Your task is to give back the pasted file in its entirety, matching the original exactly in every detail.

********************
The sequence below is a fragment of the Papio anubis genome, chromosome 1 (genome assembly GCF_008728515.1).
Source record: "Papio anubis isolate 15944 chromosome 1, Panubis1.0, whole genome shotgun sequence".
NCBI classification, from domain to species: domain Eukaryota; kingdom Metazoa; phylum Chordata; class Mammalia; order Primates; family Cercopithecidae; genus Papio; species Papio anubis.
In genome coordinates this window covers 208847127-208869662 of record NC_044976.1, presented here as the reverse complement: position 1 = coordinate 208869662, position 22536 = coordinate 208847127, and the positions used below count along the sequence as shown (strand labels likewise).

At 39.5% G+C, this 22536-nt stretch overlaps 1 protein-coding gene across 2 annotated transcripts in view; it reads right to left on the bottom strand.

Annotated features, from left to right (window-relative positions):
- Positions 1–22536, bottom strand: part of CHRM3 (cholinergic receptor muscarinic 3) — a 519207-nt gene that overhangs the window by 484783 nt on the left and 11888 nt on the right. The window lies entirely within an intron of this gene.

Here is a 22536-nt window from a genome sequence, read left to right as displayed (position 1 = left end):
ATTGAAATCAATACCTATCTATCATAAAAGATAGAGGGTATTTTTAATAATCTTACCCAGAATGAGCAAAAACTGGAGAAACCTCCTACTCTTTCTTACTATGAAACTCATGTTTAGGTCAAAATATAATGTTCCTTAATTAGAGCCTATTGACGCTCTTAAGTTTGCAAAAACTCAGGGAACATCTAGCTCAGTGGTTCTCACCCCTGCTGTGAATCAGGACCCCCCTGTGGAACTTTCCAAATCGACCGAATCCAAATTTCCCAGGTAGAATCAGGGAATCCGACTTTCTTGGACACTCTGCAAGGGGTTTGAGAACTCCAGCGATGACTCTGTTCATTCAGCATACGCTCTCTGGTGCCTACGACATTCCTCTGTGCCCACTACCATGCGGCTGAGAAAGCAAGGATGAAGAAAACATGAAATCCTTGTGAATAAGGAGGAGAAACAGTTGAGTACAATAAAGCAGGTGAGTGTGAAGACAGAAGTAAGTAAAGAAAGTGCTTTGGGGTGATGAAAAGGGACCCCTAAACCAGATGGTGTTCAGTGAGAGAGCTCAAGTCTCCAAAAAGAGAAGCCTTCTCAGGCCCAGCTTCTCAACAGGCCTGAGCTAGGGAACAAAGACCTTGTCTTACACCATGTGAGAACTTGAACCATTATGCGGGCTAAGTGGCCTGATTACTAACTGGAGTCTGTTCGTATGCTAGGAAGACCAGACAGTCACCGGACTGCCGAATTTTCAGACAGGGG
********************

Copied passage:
The sequence below is a fragment of the Papio anubis genome, chromosome 1 (genome assembly GCF_008728515.1).
Source record: "Papio anubis isolate 15944 chromosome 1, Panubis1.0, whole genome shotgun sequence".
NCBI classification, from domain to species: domain Eukaryota; kingdom Metazoa; phylum Chordata; class Mammalia; order Primates; family Cercopithecidae; genus Papio; species Papio anubis.
In genome coordinates this window covers 208847127-208869662 of record NC_044976.1, presented here as the reverse complement: position 1 = coordinate 208869662, position 22536 = coordinate 208847127, and the positions used below count along the sequence as shown (strand labels likewise).

At 39.5% G+C, this 22536-nt stretch overlaps 1 protein-coding gene across 2 annotated transcripts in view; it reads right to left on the bottom strand.

Annotated features, from left to right (window-relative positions):
- Positions 1–22536, bottom strand: part of CHRM3 (cholinergic receptor muscarinic 3) — a 519207-nt gene that overhangs the window by 484783 nt on the left and 11888 nt on the right. The window lies entirely within an intron of this gene.

Here is a 22536-nt window from a genome sequence, read left to right as displayed (position 1 = left end):
ATTGAAATCAATACCTATCTATCATAAAAGATAGAGGGTATTTTTAATAATCTTACCCAGAATGAGCAAAAACTGGAGAAACCTCCTACTCTTTCTTACTATGAAACTCATGTTTAGGTCAAAATATAATGTTCCTTAATTAGAGCCTATTGACGCTCTTAAGTTTGCAAAAACTCAGGGAACATCTAGCTCAGTGGTTCTCACCCCTGCTGTGAATCAGGACCCCCCTGTGGAACTTTCCAAATCGACCGAATCCAAATTTCCCAGGTAGAATCAGGGAATCCGACTTTCTTGGACACTCTGCAAGGGGTTTGAGAACTCCAGCGATGACTCTGTTCATTCAGCATACGCTCTCTGGTGCCTACGACATTCCTCTGTGCCCACTACCATGCGGCTGAGAAAGCAAGGATGAAGAAAACATGAAATCCTTGTGAATAAGGAGGAGAAACAGTTGAGTACAATAAAGCAGGTGAGTGTGAAGACAGAAGTAAGTAAAGAAAGTGCTTTGGGGTGATGAAAAGGGACCCCTAAACCAGATGGTGTTCAGTGAGAGAGCTCAAGTCTCCAAAAAGAGAAGCCTTCTCAGGCCCAGCTTCTCAACAGGCCTGAGCTAGGGAACAAAGACCTTGTCTTACACCATGTGAGAACTTGAACCATTATGCGGGCTAAGTGGCCTGATTACTAACTGGAGTCTGTTCGTATGCTAGGAAGACCAGACAGTCACCGGACTGCCGAATTTTCAGACAGGGG